Deliberately, she forced her muscles to relax, to respond to the pressure of his body against hers -- until the hands that pinioned her arms to the wall released them. That small freedom, fostered by his overconfident arrogance, was just enough to allow her to reach the gun...

Her angle was poor, but the charge grazed his lower ribs with enough force to throw him backward and away from her. With a startled cry, he struck the teleport housing and went down.

Wasting no more time, Jenna sprang at the console and threw the communications toggle.

"Blake! Are you still there? Come in, Blake!"

She cursed at the lifeless static that answered. She was too late -- that or perhaps Blake was running and couldn't respond. He'd said something about going back...

On the deck at her feet, Avon stirred, and Jenna struggled with a brief moral dilemma. Her former compatriots, without hesitation, would have airlocked Avon and had done with it. Her only other alternative: confine him until Blake was safely back aboard. She chose the latter purely out of practicality. The hold was closer than the airlock.

Rattling the useless comm switch several more times, she muttered a piratical oath impugning four generations of Avon's ancestry. Then, the gun clipped within easy reach on her belt, she bent to the task of dragging the semi-conscious man toward the cargo hold.

*      *      *

Blake spun the hatch wheel to open hold seven, feeling utterly foolish clutching Jenna's gun. Just the same, he kept a firm grip on it as the heavy door swung outward, allowing him to peer into the bay.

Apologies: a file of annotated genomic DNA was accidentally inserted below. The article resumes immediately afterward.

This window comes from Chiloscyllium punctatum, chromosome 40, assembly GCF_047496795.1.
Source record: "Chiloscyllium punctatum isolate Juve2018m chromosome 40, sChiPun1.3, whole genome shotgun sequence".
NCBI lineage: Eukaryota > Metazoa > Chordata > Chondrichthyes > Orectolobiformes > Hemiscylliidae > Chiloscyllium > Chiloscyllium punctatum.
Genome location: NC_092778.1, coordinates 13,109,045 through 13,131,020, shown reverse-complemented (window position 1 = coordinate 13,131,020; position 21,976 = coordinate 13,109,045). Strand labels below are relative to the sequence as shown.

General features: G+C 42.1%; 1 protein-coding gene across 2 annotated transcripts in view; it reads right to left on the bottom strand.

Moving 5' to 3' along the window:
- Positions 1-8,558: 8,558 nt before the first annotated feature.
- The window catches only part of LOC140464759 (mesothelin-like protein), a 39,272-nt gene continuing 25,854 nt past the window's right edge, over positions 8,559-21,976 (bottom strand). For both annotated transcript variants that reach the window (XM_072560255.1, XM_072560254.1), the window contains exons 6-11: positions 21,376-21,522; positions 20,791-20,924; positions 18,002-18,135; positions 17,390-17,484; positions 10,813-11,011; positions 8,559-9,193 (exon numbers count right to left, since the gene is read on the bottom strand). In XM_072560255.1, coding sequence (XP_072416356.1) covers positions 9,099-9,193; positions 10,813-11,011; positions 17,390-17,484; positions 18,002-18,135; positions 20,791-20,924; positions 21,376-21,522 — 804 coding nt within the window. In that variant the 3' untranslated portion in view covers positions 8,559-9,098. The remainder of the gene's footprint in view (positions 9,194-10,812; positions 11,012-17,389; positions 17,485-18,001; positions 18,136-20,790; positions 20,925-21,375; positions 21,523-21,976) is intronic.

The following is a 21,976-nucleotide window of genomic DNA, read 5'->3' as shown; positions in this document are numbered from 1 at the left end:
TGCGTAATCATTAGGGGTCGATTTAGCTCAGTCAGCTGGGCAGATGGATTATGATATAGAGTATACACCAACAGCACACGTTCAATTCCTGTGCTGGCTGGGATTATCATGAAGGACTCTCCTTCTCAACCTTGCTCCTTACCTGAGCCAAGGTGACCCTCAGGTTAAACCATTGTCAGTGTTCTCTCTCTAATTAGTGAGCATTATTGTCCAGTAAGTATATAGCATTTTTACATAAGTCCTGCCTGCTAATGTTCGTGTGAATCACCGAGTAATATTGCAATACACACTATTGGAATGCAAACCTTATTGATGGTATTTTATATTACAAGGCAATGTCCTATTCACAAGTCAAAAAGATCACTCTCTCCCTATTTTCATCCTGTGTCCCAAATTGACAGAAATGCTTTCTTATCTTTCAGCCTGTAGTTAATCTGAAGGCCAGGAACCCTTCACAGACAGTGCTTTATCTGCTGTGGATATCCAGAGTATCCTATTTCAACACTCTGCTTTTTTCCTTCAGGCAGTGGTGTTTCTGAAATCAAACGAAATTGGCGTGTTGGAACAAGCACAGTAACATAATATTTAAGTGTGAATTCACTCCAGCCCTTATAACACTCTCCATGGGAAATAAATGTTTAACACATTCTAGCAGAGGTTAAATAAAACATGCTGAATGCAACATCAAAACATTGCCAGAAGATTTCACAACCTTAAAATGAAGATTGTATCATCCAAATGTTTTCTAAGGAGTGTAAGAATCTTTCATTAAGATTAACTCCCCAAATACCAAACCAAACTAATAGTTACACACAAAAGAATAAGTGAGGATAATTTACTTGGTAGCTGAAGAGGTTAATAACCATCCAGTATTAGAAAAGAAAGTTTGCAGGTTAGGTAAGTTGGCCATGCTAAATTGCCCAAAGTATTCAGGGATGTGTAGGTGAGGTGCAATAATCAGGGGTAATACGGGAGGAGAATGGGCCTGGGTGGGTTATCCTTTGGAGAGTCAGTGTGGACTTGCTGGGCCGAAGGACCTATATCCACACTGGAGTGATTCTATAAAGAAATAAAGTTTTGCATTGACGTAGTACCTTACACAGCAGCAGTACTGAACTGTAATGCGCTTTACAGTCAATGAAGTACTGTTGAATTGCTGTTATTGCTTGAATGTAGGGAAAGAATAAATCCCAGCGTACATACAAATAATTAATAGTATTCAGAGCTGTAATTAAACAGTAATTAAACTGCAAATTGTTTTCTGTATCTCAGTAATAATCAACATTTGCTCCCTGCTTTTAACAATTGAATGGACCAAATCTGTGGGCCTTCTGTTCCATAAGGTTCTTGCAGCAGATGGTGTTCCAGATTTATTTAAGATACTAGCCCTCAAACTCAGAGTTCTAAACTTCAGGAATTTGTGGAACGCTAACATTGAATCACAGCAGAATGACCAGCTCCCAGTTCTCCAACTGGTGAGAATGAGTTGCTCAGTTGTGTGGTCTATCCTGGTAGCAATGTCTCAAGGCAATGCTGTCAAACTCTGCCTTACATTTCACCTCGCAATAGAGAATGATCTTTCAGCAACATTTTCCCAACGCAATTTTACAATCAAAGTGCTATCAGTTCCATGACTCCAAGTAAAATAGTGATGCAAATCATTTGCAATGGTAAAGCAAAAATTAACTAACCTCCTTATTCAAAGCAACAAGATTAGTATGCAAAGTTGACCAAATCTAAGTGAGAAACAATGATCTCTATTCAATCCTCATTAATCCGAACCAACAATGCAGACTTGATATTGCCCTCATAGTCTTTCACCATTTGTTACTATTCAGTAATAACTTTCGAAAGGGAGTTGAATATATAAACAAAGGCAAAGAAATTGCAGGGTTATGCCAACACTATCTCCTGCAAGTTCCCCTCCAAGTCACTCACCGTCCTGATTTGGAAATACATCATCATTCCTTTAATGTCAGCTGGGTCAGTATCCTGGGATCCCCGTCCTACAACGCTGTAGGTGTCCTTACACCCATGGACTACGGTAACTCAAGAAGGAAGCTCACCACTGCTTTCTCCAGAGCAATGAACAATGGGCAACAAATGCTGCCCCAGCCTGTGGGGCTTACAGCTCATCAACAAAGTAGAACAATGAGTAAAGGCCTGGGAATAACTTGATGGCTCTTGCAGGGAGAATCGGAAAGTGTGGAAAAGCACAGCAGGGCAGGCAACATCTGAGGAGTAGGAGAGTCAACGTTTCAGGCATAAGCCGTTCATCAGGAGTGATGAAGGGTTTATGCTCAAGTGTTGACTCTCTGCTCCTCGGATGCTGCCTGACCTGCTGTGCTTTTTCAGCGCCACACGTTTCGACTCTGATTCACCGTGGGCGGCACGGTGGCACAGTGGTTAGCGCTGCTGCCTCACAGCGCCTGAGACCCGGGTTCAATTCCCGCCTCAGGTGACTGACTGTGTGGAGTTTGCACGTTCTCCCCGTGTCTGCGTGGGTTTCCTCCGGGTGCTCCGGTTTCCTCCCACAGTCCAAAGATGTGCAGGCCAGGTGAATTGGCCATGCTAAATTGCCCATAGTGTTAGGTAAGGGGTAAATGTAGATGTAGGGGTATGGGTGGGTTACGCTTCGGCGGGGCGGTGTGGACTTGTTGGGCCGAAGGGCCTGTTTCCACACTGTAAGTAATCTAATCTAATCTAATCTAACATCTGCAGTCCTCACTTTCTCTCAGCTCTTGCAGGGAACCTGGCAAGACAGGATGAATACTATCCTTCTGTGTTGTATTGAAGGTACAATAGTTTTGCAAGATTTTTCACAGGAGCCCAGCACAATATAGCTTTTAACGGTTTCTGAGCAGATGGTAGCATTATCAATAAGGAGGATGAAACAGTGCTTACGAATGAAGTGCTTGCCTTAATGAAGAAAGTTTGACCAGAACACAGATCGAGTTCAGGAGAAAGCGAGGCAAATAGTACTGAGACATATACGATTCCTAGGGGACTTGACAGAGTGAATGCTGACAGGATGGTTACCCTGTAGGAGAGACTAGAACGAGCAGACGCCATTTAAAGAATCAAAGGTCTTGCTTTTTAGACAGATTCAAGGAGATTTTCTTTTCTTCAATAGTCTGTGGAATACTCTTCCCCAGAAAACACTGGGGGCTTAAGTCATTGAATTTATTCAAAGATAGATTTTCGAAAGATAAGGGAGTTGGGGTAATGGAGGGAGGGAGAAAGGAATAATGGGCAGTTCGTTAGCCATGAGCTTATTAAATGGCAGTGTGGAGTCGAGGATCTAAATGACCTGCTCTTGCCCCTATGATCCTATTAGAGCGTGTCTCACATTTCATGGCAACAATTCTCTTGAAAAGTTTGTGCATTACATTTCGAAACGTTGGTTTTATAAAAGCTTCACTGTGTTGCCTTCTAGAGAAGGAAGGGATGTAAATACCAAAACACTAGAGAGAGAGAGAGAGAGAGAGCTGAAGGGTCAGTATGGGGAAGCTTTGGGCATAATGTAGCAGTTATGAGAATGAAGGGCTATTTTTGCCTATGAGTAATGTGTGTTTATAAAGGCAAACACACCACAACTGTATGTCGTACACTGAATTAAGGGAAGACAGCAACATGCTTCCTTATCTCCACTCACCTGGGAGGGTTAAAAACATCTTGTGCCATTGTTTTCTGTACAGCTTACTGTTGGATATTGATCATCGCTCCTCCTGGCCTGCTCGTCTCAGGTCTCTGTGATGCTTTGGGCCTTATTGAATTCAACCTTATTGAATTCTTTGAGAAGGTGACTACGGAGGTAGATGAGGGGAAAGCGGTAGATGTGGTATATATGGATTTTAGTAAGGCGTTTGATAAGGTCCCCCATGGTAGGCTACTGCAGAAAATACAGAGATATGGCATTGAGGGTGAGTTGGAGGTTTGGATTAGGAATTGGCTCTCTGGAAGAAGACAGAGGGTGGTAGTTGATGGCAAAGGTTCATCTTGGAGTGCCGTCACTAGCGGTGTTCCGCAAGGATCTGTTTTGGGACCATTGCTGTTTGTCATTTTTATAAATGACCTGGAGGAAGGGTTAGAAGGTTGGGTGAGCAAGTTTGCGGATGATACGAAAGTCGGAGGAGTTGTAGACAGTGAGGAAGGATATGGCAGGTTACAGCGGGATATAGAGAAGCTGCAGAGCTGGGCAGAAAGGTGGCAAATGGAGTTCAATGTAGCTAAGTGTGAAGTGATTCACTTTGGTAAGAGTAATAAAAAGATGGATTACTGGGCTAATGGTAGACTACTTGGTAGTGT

The sight of habitually proud and arrogant Avon shackled to a support strut took Blake by surprise. The dark head came up when he entered; glacial eyes regarded the gun with wary detachment.

The man's bitter comment disconcerted Blake still further. "Did you come to finish the job?"

Blake peered down at him with open dismay, finally tucking the weapon noncommitally into his wide belt. "Hardly," he said, and crossed his arms to take up an authoritative stance in the doorframe. "Is it true?" Neither of them saw need to identify the subject of his query.

A sardonic smile teased the corners of Avon's mouth. "Would you believe me if I were to deny it?"

Weighing that for a moment, Blake decided on candor. "No."

Incredibly, Avon climbed to his feet then, the 'bound' hands coming around to reveal an opened pair of wrist cuffs. "Then I won't," he said, and with a cavalier gesture, tossed the bonds to the deck near Blake's feet.

The overt defiance of the action nettled Blake, as it had no doubt been designed to do. "Why?" he demanded tersely.

Avon's teeth bared themselves in a half-grimace, and he leaned casually against the strut. "It seemed a good idea... at the time."

Blake did not miss the hand that strayed surreptitiously to Avon's rib cage. Perhaps, he mused, they would all think twice before underestimating Jenna again.

Footfalls sounded in the corridor. Blake stepped aside to admit the blonde pilot, who entered the hold closely followed by Gan and Vila. All wore sidearms from Liberator's flight deck.